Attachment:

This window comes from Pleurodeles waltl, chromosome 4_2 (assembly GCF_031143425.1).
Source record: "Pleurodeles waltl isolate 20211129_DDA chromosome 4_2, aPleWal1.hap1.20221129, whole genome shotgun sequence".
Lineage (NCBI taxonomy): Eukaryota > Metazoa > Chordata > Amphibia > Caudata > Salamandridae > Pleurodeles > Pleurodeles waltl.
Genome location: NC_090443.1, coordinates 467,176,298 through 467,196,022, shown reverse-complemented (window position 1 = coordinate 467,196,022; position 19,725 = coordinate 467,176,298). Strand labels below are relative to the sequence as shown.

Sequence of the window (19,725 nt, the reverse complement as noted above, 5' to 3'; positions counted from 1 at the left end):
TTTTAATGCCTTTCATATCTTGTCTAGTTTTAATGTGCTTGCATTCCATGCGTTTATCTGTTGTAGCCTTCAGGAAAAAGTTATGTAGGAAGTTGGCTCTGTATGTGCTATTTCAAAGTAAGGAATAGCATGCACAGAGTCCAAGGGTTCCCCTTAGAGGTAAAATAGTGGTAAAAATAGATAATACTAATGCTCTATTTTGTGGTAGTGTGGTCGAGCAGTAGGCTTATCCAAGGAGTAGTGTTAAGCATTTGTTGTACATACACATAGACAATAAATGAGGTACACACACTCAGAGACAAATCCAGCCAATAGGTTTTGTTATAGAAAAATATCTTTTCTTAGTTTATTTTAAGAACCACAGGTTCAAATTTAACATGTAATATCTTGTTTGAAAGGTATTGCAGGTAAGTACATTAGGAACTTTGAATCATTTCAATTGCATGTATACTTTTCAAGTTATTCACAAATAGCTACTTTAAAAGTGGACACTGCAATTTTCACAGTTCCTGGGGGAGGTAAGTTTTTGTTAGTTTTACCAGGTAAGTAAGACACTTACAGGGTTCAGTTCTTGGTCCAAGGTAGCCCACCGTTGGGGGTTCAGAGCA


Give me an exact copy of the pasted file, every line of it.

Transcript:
This window comes from Pleurodeles waltl, chromosome 4_2 (assembly GCF_031143425.1).
Source record: "Pleurodeles waltl isolate 20211129_DDA chromosome 4_2, aPleWal1.hap1.20221129, whole genome shotgun sequence".
Lineage (NCBI taxonomy): Eukaryota > Metazoa > Chordata > Amphibia > Caudata > Salamandridae > Pleurodeles > Pleurodeles waltl.
Genome location: NC_090443.1, coordinates 467,176,298 through 467,196,022, shown reverse-complemented (window position 1 = coordinate 467,196,022; position 19,725 = coordinate 467,176,298). Strand labels below are relative to the sequence as shown.

Sequence of the window (19,725 nt, the reverse complement as noted above, 5' to 3'; positions counted from 1 at the left end):
TTTTAATGCCTTTCATATCTTGTCTAGTTTTAATGTGCTTGCATTCCATGCGTTTATCTGTTGTAGCCTTCAGGAAAAAGTTATGTAGGAAGTTGGCTCTGTATGTGCTATTTCAAAGTAAGGAATAGCATGCACAGAGTCCAAGGGTTCCCCTTAGAGGTAAAATAGTGGTAAAAATAGATAATACTAATGCTCTATTTTGTGGTAGTGTGGTCGAGCAGTAGGCTTATCCAAGGAGTAGTGTTAAGCATTTGTTGTACATACACATAGACAATAAATGAGGTACACACACTCAGAGACAAATCCAGCCAATAGGTTTTGTTATAGAAAAATATCTTTTCTTAGTTTATTTTAAGAACCACAGGTTCAAATTTAACATGTAATATCTTGTTTGAAAGGTATTGCAGGTAAGTACATTAGGAACTTTGAATCATTTCAATTGCATGTATACTTTTCAAGTTATTCACAAATAGCTACTTTAAAAGTGGACACTGCAATTTTCACAGTTCCTGGGGGAGGTAAGTTTTTGTTAGTTTTACCAGGTAAGTAAGACACTTACAGGGTTCAGTTCTTGGTCCAAGGTAGCCCACCGTTGGGGGTTCAGAGCA